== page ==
• Enter LIST_PRICE in the name column on line 5, leave the data type as NUMBER, and leave the precision and scale as eight and two as it suggested.
    • Make SKU a Business Identifier field in addition to Name. (Click on the drop-down box in the identifier column for SKU, and select Business.)
    • Change the length of the NAME column from 25 to 50.
    • Change the length of the DESCRIPTION column from 40 to 200.

    Notice how the precision and scale were entered automatically for us by the Wizard when we entered names for our attributes. Moreover, they tended to make sense for the type of attribute. The LIST_PRICE had a default of eight for precision and two for the scale that we did not have to modify. If we choose logical names for our measures, it is able to make very good guesses as to what the precision and scale should be. SKU is a character field created with a varchar2 type with a reasonable length. Likewise, a LIST_PRICE amount implies money which requires a number having two decimal places (scale 2).

    Suppose we make a mistake and enter a value and then decide not to keep it. Then we can delete the row by right-clicking on the row number to the left of the row, and then selecting Delete from the pop-up menu.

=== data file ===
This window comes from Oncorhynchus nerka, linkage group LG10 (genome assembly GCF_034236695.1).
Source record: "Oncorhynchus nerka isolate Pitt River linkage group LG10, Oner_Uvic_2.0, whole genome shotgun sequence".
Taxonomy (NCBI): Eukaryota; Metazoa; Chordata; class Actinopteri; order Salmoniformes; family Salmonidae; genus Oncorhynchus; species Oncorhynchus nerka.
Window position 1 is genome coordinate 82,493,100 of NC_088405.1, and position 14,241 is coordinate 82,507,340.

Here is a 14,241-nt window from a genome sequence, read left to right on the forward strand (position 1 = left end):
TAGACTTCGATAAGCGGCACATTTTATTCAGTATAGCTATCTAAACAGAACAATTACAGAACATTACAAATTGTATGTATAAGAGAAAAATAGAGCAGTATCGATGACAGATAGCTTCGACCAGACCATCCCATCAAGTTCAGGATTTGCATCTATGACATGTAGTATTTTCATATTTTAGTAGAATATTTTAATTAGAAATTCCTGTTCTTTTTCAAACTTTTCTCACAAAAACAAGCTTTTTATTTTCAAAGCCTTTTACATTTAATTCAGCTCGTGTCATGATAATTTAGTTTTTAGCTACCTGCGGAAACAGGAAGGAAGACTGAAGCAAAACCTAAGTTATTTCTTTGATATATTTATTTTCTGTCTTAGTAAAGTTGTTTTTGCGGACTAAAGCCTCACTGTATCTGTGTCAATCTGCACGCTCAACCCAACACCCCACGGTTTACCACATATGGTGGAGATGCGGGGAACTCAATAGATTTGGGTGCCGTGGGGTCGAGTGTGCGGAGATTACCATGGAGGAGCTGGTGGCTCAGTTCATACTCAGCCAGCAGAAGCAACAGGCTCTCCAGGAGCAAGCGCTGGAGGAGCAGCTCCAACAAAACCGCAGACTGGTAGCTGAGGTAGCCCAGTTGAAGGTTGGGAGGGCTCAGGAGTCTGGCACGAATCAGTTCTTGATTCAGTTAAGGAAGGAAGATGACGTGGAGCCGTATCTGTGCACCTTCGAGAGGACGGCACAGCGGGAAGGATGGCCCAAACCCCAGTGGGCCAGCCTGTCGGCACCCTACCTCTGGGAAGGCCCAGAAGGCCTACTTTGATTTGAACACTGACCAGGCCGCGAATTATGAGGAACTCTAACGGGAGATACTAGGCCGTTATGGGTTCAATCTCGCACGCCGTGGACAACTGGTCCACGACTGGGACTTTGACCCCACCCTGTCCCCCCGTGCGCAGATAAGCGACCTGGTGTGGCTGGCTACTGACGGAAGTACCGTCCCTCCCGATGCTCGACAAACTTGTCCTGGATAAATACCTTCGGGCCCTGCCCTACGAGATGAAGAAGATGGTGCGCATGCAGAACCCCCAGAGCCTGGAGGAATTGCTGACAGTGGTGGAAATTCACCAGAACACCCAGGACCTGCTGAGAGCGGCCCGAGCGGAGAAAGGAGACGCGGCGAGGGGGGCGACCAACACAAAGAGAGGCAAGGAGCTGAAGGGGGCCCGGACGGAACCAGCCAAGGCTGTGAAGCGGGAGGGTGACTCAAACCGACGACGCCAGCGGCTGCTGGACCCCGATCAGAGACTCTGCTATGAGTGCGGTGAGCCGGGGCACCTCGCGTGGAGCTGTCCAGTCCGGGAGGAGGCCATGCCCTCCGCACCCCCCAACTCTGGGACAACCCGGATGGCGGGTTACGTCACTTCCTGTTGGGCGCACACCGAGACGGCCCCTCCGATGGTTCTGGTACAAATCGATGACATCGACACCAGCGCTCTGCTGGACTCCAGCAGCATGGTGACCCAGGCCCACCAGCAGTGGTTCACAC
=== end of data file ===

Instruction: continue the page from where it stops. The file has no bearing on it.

The screen should now look like the following, expanded slightly to the right to see the additional length, precision, and scale columns:

    (Move the mouse over the image to enlarge.)

    If we were to scroll that window all the way to the right, or expand it completely, we'd see even more columns such as the Seconds Precision and Descriptor column. If we press the Help button, it will explain what each column is. Briefly, the Seconds Precision is applicable to only TIMESTAMP data types, and expresses the precision of the seconds' portion of the value. The Descriptor is applicable to MOLAP (multidimensional) implementations and provides six standard descriptions that can be assigned to columns. It presets two columns, the Long description and the Short description. We can safely ignore them for our application.